Plaintiff contends that its policy did not cover the driver, Thomas. Plaintiff's policy did not contain an omnibus clause and gave as the name of the insured Doyle Cantrell and/or Petroleum Products Refining and Producing Company. It may be true that the policy did not name Thomas personally; however, the policy was written to insure the vehicles owned by Doyle Cantrell, and the insurance company certainly must have known when the policy was written that Doyle Cantrell could not drive all of his own trucks simultaneously and that some one would have to be employed to drive them. Thomas was an employee of Malco and at the time of the collision was driving a Cantrell truck carrying merchandise for Malco.
The defendant Employers policy provides in part:
"Financial Responsibility Loss: Such insurance as is afforded by this policy for bodily injury liability or property damage liability shall comply with the provisions of the motor vehicle financial responsibility law of any state or province which shall be applicable with respect to any such liability arising out of the ownership, maintenance or use during the policy period of any automobile insured hereunder, * * *"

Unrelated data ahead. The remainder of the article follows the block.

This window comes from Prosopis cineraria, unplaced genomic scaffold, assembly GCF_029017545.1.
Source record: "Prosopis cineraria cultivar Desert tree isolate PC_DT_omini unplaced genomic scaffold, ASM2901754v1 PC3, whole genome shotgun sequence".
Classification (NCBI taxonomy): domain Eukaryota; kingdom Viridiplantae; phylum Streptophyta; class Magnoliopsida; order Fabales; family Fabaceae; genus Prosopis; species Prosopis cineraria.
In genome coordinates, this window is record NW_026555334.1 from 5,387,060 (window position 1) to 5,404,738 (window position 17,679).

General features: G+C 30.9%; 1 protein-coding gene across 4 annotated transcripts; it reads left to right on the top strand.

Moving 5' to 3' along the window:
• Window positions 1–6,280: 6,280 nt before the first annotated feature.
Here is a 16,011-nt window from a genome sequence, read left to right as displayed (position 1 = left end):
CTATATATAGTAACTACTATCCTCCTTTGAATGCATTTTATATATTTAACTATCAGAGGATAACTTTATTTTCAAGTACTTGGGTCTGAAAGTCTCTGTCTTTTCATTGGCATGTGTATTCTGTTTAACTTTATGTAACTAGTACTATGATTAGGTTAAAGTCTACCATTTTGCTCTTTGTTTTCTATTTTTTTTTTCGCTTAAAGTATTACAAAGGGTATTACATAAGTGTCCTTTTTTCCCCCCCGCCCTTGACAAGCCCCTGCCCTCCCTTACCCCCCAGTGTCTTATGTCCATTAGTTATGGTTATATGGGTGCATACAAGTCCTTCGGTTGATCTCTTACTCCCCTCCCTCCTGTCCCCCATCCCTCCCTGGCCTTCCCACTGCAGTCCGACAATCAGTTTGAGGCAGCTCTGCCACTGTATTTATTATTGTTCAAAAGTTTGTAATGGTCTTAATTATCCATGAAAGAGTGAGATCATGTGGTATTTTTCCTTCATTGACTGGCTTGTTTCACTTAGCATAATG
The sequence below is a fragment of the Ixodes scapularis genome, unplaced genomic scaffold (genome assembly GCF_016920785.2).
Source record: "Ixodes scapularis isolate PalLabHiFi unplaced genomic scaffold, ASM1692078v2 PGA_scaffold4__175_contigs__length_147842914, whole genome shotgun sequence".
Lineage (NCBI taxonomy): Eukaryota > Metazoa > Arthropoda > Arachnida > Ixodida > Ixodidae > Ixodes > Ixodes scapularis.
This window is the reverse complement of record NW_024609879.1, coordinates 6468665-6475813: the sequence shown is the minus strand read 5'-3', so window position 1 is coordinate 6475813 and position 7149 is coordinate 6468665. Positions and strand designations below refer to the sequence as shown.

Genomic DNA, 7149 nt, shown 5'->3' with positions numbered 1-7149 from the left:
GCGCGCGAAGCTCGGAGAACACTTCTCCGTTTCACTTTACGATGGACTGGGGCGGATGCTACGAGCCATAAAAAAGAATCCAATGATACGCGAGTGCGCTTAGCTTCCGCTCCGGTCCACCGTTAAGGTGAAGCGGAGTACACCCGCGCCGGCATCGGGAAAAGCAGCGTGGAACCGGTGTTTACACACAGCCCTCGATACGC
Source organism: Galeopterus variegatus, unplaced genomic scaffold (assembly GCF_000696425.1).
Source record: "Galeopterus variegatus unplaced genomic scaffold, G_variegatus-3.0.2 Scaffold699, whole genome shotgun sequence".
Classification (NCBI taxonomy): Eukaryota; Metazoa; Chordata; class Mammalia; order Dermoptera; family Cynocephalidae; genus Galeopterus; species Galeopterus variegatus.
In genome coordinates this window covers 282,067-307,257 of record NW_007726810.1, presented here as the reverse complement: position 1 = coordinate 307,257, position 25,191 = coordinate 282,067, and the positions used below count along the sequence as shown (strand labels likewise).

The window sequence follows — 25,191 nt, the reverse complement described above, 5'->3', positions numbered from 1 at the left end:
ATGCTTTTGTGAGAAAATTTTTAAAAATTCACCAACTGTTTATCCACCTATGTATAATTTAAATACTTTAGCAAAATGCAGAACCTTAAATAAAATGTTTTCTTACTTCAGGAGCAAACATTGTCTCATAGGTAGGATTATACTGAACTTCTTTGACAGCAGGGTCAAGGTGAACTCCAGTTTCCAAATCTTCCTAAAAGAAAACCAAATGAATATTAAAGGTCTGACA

*147 The plaintiff's policy provides as follows:
"Financial Responsibility Loss. Such insurance as afforded by this policy for bodily injury liability or property damage liability shall comply with the provisions of the motor vehicle financial responsibility laws of any state or province which shall be applicable with respect to any such liability arising out of the ownership, maintenance or use of the automobile during the policy period to the extent of the coverage and limits of liability required by such law * * *"
Section 64-24-22, New Mexico Statutes of 1953 Annotated are, in part, as follows:
"(a) * * *
"1. * * *
"2. Said policy shall insure as insured the person named therein and any other person using or responsible for the use of any such motor vehicle or motor vehicles with the consent, express or implied of such named insured. * * *"
The Tenth Circuit has had occasion to discuss the New Mexico financial responsibility laws. In the case of Farmers Insurance Exchange v. Ledesma, 214 F.2d 495, at page 499, the Court says: